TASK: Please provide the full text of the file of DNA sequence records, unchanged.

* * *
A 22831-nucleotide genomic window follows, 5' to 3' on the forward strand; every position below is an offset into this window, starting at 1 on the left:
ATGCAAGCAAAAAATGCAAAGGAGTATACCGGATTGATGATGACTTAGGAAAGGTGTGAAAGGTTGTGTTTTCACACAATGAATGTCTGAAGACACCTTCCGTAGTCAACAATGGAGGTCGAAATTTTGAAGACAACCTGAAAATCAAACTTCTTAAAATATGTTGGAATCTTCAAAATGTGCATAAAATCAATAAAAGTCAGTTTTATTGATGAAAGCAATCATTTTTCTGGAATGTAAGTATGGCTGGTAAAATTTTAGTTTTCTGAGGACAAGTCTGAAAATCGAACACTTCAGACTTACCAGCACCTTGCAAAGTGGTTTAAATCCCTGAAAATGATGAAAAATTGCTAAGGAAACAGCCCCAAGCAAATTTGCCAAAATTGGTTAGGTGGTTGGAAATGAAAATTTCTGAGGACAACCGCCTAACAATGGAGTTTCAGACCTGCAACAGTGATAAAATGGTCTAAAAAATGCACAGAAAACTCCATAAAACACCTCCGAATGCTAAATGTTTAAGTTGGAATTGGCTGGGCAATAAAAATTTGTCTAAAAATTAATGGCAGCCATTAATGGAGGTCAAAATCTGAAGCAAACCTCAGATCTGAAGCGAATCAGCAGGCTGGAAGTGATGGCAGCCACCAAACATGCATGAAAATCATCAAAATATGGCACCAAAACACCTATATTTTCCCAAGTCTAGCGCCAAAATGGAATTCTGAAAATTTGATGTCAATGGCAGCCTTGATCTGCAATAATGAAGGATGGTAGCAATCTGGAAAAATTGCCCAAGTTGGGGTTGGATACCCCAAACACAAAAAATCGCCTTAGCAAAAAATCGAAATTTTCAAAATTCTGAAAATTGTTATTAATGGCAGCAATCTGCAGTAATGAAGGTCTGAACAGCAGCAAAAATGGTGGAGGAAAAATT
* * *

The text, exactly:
A 22831-nucleotide genomic window follows, 5' to 3' on the forward strand; every position below is an offset into this window, starting at 1 on the left:
ATGCAAGCAAAAAATGCAAAGGAGTATACCGGATTGATGATGACTTAGGAAAGGTGTGAAAGGTTGTGTTTTCACACAATGAATGTCTGAAGACACCTTCCGTAGTCAACAATGGAGGTCGAAATTTTGAAGACAACCTGAAAATCAAACTTCTTAAAATATGTTGGAATCTTCAAAATGTGCATAAAATCAATAAAAGTCAGTTTTATTGATGAAAGCAATCATTTTTCTGGAATGTAAGTATGGCTGGTAAAATTTTAGTTTTCTGAGGACAAGTCTGAAAATCGAACACTTCAGACTTACCAGCACCTTGCAAAGTGGTTTAAATCCCTGAAAATGATGAAAAATTGCTAAGGAAACAGCCCCAAGCAAATTTGCCAAAATTGGTTAGGTGGTTGGAAATGAAAATTTCTGAGGACAACCGCCTAACAATGGAGTTTCAGACCTGCAACAGTGATAAAATGGTCTAAAAAATGCACAGAAAACTCCATAAAACACCTCCGAATGCTAAATGTTTAAGTTGGAATTGGCTGGGCAATAAAAATTTGTCTAAAAATTAATGGCAGCCATTAATGGAGGTCAAAATCTGAAGCAAACCTCAGATCTGAAGCGAATCAGCAGGCTGGAAGTGATGGCAGCCACCAAACATGCATGAAAATCATCAAAATATGGCACCAAAACACCTATATTTTCCCAAGTCTAGCGCCAAAATGGAATTCTGAAAATTTGATGTCAATGGCAGCCTTGATCTGCAATAATGAAGGATGGTAGCAATCTGGAAAAATTGCCCAAGTTGGGGTTGGATACCCCAAACACAAAAAATCGCCTTAGCAAAAAATCGAAATTTTCAAAATTCTGAAAATTGTTATTAATGGCAGCAATCTGCAGTAATGAAGGTCTGAACAGCAGCAAAAATGGTGGAGGAAAAATT